Author: The Plaidneck

Not recognizing the times

A very recent furor over a Ukrainian Galician SS member being recognized by the Canadian Parliament reminded me of an incident back when I was away at school.


I “roomed,” that is I rented a single room from a family for sleeping and studying.  Food was acquired at cafeterias and restaurants.   One of the places where I roomed was in a home owned by former Estonians.   Estonia existed as a Duchy in the middle 1200s; it experienced strife off and on for the next few hundred years.    In the early 1700s, it came under Russian domination.  In the middle 1800s, an Estonian national identity began to be promoted; however, the area was also suffered from Russification

After the Russian Revolution, Estonia gained independence which lasted until it was part of the spoils from the  Molotov–Ribbentrop Pact where Estonia again came under strong Russian (Soviet – now USSR) influence.  That rule was oppressive.  Many Estonians became anti Soviet guerillas.  Germany broke that Pact in 1941 and attacked Russia.

But again, in early 1944, when the Soviet army, as part of their pushbike of the Germans, invaded Estonia, my landlord became a soldier fighting for Nazi Germany.  From what he related, the Estonians were basically front line canon fodder, but he survived.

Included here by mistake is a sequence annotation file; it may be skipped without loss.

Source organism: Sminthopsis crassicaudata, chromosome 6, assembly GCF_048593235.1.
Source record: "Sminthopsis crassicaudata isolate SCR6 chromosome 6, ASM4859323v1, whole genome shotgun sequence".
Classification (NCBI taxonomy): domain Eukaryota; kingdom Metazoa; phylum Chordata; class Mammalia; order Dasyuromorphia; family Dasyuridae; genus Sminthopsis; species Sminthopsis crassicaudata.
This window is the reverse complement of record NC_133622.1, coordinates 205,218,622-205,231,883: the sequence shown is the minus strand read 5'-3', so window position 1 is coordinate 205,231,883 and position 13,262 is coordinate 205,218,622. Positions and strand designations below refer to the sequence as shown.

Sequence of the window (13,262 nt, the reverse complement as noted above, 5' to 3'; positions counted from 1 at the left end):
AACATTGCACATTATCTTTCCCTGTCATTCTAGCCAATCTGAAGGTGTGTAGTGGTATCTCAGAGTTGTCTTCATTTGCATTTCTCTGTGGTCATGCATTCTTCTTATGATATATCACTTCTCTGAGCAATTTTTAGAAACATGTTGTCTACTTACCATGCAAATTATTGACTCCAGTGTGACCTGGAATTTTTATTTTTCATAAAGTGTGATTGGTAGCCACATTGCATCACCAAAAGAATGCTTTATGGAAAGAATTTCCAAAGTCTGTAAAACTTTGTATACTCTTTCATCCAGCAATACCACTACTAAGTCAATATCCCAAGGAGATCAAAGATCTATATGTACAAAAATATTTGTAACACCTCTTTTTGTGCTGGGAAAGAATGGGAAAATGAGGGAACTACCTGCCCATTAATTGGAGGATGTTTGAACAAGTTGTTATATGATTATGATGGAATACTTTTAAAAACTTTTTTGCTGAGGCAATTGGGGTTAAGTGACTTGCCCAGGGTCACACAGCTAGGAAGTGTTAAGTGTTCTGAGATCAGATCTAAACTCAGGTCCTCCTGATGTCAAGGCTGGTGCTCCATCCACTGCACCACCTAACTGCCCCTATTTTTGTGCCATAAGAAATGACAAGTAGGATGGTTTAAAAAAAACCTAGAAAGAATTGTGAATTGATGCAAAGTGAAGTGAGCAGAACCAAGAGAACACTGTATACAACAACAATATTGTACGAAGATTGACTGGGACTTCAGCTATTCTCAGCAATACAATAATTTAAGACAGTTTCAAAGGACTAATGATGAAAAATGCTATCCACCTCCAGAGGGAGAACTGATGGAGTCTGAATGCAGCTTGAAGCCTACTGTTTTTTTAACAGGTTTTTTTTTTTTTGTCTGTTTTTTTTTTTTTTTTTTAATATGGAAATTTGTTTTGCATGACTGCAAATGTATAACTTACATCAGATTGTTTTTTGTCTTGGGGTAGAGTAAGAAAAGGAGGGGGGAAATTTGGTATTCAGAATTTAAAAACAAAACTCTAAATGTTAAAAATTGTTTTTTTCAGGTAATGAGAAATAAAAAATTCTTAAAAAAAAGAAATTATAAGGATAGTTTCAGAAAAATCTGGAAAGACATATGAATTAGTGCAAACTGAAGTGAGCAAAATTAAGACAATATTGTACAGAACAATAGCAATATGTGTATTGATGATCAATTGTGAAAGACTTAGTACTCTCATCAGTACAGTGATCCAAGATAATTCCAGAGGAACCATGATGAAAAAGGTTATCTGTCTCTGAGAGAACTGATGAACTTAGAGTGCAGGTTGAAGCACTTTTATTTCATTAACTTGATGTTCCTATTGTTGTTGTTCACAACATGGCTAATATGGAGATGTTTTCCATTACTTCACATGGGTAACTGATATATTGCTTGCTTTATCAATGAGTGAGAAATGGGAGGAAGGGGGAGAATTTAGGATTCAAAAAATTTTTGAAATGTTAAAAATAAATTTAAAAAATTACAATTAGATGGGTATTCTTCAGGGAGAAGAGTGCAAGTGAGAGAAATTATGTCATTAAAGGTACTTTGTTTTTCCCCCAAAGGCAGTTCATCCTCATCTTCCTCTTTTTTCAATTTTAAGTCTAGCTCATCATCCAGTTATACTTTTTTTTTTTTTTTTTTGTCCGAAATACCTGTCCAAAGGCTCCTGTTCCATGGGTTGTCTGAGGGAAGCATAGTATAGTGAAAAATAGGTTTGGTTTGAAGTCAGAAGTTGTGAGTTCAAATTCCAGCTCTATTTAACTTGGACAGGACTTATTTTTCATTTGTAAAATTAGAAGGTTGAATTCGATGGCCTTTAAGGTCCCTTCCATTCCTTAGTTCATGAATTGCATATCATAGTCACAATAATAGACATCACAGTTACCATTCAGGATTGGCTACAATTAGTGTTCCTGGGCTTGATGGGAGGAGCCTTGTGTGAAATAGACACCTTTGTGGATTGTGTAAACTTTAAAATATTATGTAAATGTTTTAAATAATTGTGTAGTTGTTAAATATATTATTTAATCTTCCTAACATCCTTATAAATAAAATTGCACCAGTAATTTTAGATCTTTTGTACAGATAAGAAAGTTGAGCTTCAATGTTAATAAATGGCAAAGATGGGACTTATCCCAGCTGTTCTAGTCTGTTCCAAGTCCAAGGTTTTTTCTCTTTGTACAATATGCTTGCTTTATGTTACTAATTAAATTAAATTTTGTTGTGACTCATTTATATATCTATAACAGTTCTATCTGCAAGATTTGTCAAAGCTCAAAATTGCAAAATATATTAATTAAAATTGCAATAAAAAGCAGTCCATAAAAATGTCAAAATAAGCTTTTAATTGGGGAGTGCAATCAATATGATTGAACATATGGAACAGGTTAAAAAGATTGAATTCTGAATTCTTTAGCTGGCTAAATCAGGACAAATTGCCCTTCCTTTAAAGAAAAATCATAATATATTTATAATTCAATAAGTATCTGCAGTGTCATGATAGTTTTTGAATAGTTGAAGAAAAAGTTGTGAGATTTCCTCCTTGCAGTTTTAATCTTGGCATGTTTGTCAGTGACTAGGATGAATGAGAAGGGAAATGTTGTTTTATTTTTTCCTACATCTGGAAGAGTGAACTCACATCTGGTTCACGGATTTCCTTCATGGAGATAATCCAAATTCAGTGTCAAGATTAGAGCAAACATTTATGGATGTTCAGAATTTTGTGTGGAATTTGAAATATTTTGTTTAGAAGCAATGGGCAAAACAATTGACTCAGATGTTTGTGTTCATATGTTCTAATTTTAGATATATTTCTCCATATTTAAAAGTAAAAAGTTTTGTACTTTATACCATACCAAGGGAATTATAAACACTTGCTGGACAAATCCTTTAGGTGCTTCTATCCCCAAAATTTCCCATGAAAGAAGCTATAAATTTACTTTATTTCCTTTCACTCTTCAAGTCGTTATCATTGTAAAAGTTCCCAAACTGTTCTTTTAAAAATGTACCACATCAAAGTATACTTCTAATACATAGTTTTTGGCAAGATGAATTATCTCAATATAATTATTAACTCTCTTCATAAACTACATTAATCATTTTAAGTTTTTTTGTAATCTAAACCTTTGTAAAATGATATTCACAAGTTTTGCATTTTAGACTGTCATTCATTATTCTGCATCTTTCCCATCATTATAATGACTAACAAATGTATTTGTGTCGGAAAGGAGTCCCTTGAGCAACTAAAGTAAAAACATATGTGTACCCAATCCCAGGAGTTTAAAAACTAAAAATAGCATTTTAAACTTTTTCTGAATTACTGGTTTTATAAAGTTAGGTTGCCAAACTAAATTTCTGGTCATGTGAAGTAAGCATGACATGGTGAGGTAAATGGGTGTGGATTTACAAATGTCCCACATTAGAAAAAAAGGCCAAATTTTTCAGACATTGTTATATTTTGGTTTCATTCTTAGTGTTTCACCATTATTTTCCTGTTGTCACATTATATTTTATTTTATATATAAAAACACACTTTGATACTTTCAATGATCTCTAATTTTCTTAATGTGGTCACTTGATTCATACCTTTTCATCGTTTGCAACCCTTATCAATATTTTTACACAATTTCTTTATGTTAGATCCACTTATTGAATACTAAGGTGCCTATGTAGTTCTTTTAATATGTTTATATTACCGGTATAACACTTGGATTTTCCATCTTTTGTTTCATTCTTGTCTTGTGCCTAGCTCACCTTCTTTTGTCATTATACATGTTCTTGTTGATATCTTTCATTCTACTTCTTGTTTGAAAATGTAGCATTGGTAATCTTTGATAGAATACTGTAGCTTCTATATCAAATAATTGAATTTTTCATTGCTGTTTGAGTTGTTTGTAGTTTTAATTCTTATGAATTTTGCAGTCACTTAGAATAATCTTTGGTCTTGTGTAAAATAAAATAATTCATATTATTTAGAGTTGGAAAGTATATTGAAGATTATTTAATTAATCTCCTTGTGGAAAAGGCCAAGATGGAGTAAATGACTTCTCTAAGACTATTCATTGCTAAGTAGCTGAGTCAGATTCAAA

When the furor over the Ukrainian Galician SS member blew up, I remembered my landlord.   I do not in any way defend the German efforts in WW2.  However, I do understand how a Ukrainian might join anyone who would fight against the Russians.

Holodomor.   Ukraine has had a very checkered time with Russia.  During the Great Depression, the Soviets, under Stalin, drastically changed how farms were managed and when food became scarcer, confiscated from the Ukraine.   The result was starvation (called the Holodomor).  Possibly five million (1 in 10) Ukrainians died of starvation in the early 1930s.   I doubt that there was much love left for the Stalin led Russians/Soviets.

The Galician SS was formed in 1943 to fight on the Eastern Front (ie against the Soviets).   Their members were allowed to emigrate to Canada after 1948

“ The Canadian Deschênes Commission

The Canadian Commission of Inquiry on War Crimes of October 1986, by the Honourable Justice Jules Deschênes, concluded that in relation to membership in the Galicia Division:

The Galicia Division (14. Waffen grenadier division der SS [gal. #1]) should not be indicted as a group. The members of Galicia Division were individually screened for security purposes before admission to Canada. Charges of war crimes of Galicia Division have never been substantiated, either in 1950 when they were first preferred, or in 1984 when they were renewed, or before this Commission. Further, in the absence of evidence of participation or knowledge of specific war crimes, mere membership in the Galicia Division is insufficient to justify prosecution.[55]